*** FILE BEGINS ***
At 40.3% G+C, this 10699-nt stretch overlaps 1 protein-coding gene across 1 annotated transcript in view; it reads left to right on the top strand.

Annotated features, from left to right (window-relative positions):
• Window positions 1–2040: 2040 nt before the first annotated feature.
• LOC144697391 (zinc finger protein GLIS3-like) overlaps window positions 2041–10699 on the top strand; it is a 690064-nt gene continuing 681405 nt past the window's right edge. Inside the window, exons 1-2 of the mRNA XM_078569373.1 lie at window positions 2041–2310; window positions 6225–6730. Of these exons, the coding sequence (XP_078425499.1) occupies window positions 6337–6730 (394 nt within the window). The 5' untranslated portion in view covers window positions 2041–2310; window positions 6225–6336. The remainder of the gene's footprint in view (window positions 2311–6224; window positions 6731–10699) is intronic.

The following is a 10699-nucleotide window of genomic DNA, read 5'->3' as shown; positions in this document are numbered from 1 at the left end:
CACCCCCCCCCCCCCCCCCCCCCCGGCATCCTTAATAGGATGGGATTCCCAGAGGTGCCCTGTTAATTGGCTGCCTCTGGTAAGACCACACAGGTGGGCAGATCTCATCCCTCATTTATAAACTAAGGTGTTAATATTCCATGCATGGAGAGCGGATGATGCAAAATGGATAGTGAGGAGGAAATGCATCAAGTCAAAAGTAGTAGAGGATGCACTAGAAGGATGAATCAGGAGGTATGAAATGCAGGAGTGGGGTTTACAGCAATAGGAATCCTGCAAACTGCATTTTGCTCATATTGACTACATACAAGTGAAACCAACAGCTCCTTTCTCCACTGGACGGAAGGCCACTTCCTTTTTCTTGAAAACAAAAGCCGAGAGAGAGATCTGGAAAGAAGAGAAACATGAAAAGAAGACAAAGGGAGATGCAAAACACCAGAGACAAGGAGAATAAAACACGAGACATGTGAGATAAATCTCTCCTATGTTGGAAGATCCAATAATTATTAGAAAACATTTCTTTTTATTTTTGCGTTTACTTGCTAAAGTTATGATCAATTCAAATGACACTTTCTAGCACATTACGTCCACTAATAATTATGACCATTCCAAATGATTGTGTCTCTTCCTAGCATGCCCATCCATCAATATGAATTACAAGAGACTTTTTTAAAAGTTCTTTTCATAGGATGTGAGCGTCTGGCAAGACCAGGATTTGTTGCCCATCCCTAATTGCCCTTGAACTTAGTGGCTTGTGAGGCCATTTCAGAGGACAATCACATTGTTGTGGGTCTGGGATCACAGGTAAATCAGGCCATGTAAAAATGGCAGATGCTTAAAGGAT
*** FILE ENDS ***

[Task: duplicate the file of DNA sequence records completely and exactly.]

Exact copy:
At 40.3% G+C, this 10699-nt stretch overlaps 1 protein-coding gene across 1 annotated transcript in view; it reads left to right on the top strand.

Annotated features, from left to right (window-relative positions):
• Window positions 1–2040: 2040 nt before the first annotated feature.
• LOC144697391 (zinc finger protein GLIS3-like) overlaps window positions 2041–10699 on the top strand; it is a 690064-nt gene continuing 681405 nt past the window's right edge. Inside the window, exons 1-2 of the mRNA XM_078569373.1 lie at window positions 2041–2310; window positions 6225–6730. Of these exons, the coding sequence (XP_078425499.1) occupies window positions 6337–6730 (394 nt within the window). The 5' untranslated portion in view covers window positions 2041–2310; window positions 6225–6336. The remainder of the gene's footprint in view (window positions 2311–6224; window positions 6731–10699) is intronic.

The following is a 10699-nucleotide window of genomic DNA, read 5'->3' as shown; positions in this document are numbered from 1 at the left end:
CACCCCCCCCCCCCCCCCCCCCCCGGCATCCTTAATAGGATGGGATTCCCAGAGGTGCCCTGTTAATTGGCTGCCTCTGGTAAGACCACACAGGTGGGCAGATCTCATCCCTCATTTATAAACTAAGGTGTTAATATTCCATGCATGGAGAGCGGATGATGCAAAATGGATAGTGAGGAGGAAATGCATCAAGTCAAAAGTAGTAGAGGATGCACTAGAAGGATGAATCAGGAGGTATGAAATGCAGGAGTGGGGTTTACAGCAATAGGAATCCTGCAAACTGCATTTTGCTCATATTGACTACATACAAGTGAAACCAACAGCTCCTTTCTCCACTGGACGGAAGGCCACTTCCTTTTTCTTGAAAACAAAAGCCGAGAGAGAGATCTGGAAAGAAGAGAAACATGAAAAGAAGACAAAGGGAGATGCAAAACACCAGAGACAAGGAGAATAAAACACGAGACATGTGAGATAAATCTCTCCTATGTTGGAAGATCCAATAATTATTAGAAAACATTTCTTTTTATTTTTGCGTTTACTTGCTAAAGTTATGATCAATTCAAATGACACTTTCTAGCACATTACGTCCACTAATAATTATGACCATTCCAAATGATTGTGTCTCTTCCTAGCATGCCCATCCATCAATATGAATTACAAGAGACTTTTTTAAAAGTTCTTTTCATAGGATGTGAGCGTCTGGCAAGACCAGGATTTGTTGCCCATCCCTAATTGCCCTTGAACTTAGTGGCTTGTGAGGCCATTTCAGAGGACAATCACATTGTTGTGGGTCTGGGATCACAGGTAAATCAGGCCATGTAAAAATGGCAGATGCTTAAAGGAT